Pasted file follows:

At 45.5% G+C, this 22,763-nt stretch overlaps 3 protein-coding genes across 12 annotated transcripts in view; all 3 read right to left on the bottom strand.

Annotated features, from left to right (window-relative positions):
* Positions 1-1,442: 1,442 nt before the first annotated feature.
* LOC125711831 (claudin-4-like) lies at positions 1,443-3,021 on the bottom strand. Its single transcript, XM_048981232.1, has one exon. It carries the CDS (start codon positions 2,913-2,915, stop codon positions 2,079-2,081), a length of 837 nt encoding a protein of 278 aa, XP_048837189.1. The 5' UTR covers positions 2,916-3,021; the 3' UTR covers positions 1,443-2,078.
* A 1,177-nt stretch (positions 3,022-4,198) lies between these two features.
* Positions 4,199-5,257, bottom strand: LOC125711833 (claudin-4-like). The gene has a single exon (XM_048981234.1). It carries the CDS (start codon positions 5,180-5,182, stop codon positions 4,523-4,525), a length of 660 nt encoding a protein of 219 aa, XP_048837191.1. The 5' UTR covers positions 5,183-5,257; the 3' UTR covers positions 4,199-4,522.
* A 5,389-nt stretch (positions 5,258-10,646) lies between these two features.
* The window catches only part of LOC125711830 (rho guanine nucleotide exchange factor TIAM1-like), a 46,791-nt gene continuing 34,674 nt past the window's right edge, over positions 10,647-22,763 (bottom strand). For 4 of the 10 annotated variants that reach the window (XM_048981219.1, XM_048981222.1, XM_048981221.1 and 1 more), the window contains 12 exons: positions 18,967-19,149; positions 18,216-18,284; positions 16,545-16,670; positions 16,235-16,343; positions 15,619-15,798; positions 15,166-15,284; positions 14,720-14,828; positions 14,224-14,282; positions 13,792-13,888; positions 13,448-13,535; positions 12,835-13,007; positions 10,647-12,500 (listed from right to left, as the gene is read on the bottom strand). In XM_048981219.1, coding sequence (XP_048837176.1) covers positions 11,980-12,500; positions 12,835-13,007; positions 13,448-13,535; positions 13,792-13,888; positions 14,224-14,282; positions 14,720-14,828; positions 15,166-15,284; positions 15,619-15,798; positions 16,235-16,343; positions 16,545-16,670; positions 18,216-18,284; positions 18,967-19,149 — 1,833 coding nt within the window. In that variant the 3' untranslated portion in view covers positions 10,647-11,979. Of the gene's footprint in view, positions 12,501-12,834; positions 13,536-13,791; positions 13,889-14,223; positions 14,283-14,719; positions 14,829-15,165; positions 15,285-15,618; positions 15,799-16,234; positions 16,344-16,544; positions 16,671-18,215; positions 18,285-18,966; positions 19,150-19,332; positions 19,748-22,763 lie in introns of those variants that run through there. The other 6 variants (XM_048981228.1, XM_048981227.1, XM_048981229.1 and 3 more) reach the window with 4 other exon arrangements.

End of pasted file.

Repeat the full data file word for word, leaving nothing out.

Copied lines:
At 45.5% G+C, this 22,763-nt stretch overlaps 3 protein-coding genes across 12 annotated transcripts in view; all 3 read right to left on the bottom strand.

Annotated features, from left to right (window-relative positions):
* Positions 1-1,442: 1,442 nt before the first annotated feature.
* LOC125711831 (claudin-4-like) lies at positions 1,443-3,021 on the bottom strand. Its single transcript, XM_048981232.1, has one exon. It carries the CDS (start codon positions 2,913-2,915, stop codon positions 2,079-2,081), a length of 837 nt encoding a protein of 278 aa, XP_048837189.1. The 5' UTR covers positions 2,916-3,021; the 3' UTR covers positions 1,443-2,078.
* A 1,177-nt stretch (positions 3,022-4,198) lies between these two features.
* Positions 4,199-5,257, bottom strand: LOC125711833 (claudin-4-like). The gene has a single exon (XM_048981234.1). It carries the CDS (start codon positions 5,180-5,182, stop codon positions 4,523-4,525), a length of 660 nt encoding a protein of 219 aa, XP_048837191.1. The 5' UTR covers positions 5,183-5,257; the 3' UTR covers positions 4,199-4,522.
* A 5,389-nt stretch (positions 5,258-10,646) lies between these two features.
* The window catches only part of LOC125711830 (rho guanine nucleotide exchange factor TIAM1-like), a 46,791-nt gene continuing 34,674 nt past the window's right edge, over positions 10,647-22,763 (bottom strand). For 4 of the 10 annotated variants that reach the window (XM_048981219.1, XM_048981222.1, XM_048981221.1 and 1 more), the window contains 12 exons: positions 18,967-19,149; positions 18,216-18,284; positions 16,545-16,670; positions 16,235-16,343; positions 15,619-15,798; positions 15,166-15,284; positions 14,720-14,828; positions 14,224-14,282; positions 13,792-13,888; positions 13,448-13,535; positions 12,835-13,007; positions 10,647-12,500 (listed from right to left, as the gene is read on the bottom strand). In XM_048981219.1, coding sequence (XP_048837176.1) covers positions 11,980-12,500; positions 12,835-13,007; positions 13,448-13,535; positions 13,792-13,888; positions 14,224-14,282; positions 14,720-14,828; positions 15,166-15,284; positions 15,619-15,798; positions 16,235-16,343; positions 16,545-16,670; positions 18,216-18,284; positions 18,967-19,149 — 1,833 coding nt within the window. In that variant the 3' untranslated portion in view covers positions 10,647-11,979. Of the gene's footprint in view, positions 12,501-12,834; positions 13,536-13,791; positions 13,889-14,223; positions 14,283-14,719; positions 14,829-15,165; positions 15,285-15,618; positions 15,799-16,234; positions 16,344-16,544; positions 16,671-18,215; positions 18,285-18,966; positions 19,150-19,332; positions 19,748-22,763 lie in introns of those variants that run through there. The other 6 variants (XM_048981228.1, XM_048981227.1, XM_048981229.1 and 3 more) reach the window with 4 other exon arrangements.